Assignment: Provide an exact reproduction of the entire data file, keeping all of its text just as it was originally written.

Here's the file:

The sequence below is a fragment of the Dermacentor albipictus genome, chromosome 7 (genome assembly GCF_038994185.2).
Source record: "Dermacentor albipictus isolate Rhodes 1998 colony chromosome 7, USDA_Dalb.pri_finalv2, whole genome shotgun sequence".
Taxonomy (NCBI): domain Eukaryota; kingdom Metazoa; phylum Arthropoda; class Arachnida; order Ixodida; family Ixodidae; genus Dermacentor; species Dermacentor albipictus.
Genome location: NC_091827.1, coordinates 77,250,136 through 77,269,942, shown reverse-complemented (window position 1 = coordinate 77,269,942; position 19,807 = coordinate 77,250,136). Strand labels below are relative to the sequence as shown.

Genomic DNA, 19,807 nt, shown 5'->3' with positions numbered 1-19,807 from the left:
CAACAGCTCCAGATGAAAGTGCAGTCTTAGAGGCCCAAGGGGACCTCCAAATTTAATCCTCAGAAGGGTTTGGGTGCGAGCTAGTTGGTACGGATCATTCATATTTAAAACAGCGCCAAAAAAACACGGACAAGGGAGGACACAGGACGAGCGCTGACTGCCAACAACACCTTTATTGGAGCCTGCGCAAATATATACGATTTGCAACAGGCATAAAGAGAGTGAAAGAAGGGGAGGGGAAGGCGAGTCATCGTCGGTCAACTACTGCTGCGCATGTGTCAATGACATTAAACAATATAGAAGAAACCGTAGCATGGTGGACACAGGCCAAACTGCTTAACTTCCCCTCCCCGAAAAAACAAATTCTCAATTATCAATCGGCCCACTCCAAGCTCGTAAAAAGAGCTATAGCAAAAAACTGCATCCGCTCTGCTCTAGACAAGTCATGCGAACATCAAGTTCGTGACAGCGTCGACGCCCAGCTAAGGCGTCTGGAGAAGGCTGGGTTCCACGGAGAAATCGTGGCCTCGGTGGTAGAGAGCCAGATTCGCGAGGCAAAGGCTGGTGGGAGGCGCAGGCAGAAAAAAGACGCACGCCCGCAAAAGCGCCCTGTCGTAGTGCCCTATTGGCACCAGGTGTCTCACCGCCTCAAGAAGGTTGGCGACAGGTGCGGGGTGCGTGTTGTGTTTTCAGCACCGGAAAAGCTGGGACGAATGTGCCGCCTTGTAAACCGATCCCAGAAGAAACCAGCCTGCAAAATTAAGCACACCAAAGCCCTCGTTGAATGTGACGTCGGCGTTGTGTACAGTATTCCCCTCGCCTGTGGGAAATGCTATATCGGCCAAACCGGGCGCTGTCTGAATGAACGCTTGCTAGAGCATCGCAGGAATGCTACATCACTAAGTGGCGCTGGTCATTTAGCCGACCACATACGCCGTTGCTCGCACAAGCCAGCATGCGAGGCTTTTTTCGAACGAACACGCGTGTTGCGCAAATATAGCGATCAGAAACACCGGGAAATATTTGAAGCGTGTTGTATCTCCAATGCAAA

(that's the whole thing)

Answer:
The sequence below is a fragment of the Dermacentor albipictus genome, chromosome 7 (genome assembly GCF_038994185.2).
Source record: "Dermacentor albipictus isolate Rhodes 1998 colony chromosome 7, USDA_Dalb.pri_finalv2, whole genome shotgun sequence".
Taxonomy (NCBI): domain Eukaryota; kingdom Metazoa; phylum Arthropoda; class Arachnida; order Ixodida; family Ixodidae; genus Dermacentor; species Dermacentor albipictus.
Genome location: NC_091827.1, coordinates 77,250,136 through 77,269,942, shown reverse-complemented (window position 1 = coordinate 77,269,942; position 19,807 = coordinate 77,250,136). Strand labels below are relative to the sequence as shown.

Genomic DNA, 19,807 nt, shown 5'->3' with positions numbered 1-19,807 from the left:
CAACAGCTCCAGATGAAAGTGCAGTCTTAGAGGCCCAAGGGGACCTCCAAATTTAATCCTCAGAAGGGTTTGGGTGCGAGCTAGTTGGTACGGATCATTCATATTTAAAACAGCGCCAAAAAAACACGGACAAGGGAGGACACAGGACGAGCGCTGACTGCCAACAACACCTTTATTGGAGCCTGCGCAAATATATACGATTTGCAACAGGCATAAAGAGAGTGAAAGAAGGGGAGGGGAAGGCGAGTCATCGTCGGTCAACTACTGCTGCGCATGTGTCAATGACATTAAACAATATAGAAGAAACCGTAGCATGGTGGACACAGGCCAAACTGCTTAACTTCCCCTCCCCGAAAAAACAAATTCTCAATTATCAATCGGCCCACTCCAAGCTCGTAAAAAGAGCTATAGCAAAAAACTGCATCCGCTCTGCTCTAGACAAGTCATGCGAACATCAAGTTCGTGACAGCGTCGACGCCCAGCTAAGGCGTCTGGAGAAGGCTGGGTTCCACGGAGAAATCGTGGCCTCGGTGGTAGAGAGCCAGATTCGCGAGGCAAAGGCTGGTGGGAGGCGCAGGCAGAAAAAAGACGCACGCCCGCAAAAGCGCCCTGTCGTAGTGCCCTATTGGCACCAGGTGTCTCACCGCCTCAAGAAGGTTGGCGACAGGTGCGGGGTGCGTGTTGTGTTTTCAGCACCGGAAAAGCTGGGACGAATGTGCCGCCTTGTAAACCGATCCCAGAAGAAACCAGCCTGCAAAATTAAGCACACCAAAGCCCTCGTTGAATGTGACGTCGGCGTTGTGTACAGTATTCCCCTCGCCTGTGGGAAATGCTATATCGGCCAAACCGGGCGCTGTCTGAATGAACGCTTGCTAGAGCATCGCAGGAATGCTACATCACTAAGTGGCGCTGGTCATTTAGCCGACCACATACGCCGTTGCTCGCACAAGCCAGCATGCGAGGCTTTTTTCGAACGAACACGCGTGTTGCGCAAATATAGCGATCAGAAACACCGGGAAATATTTGAAGCGTGTTGTATCTCCAATGCAAA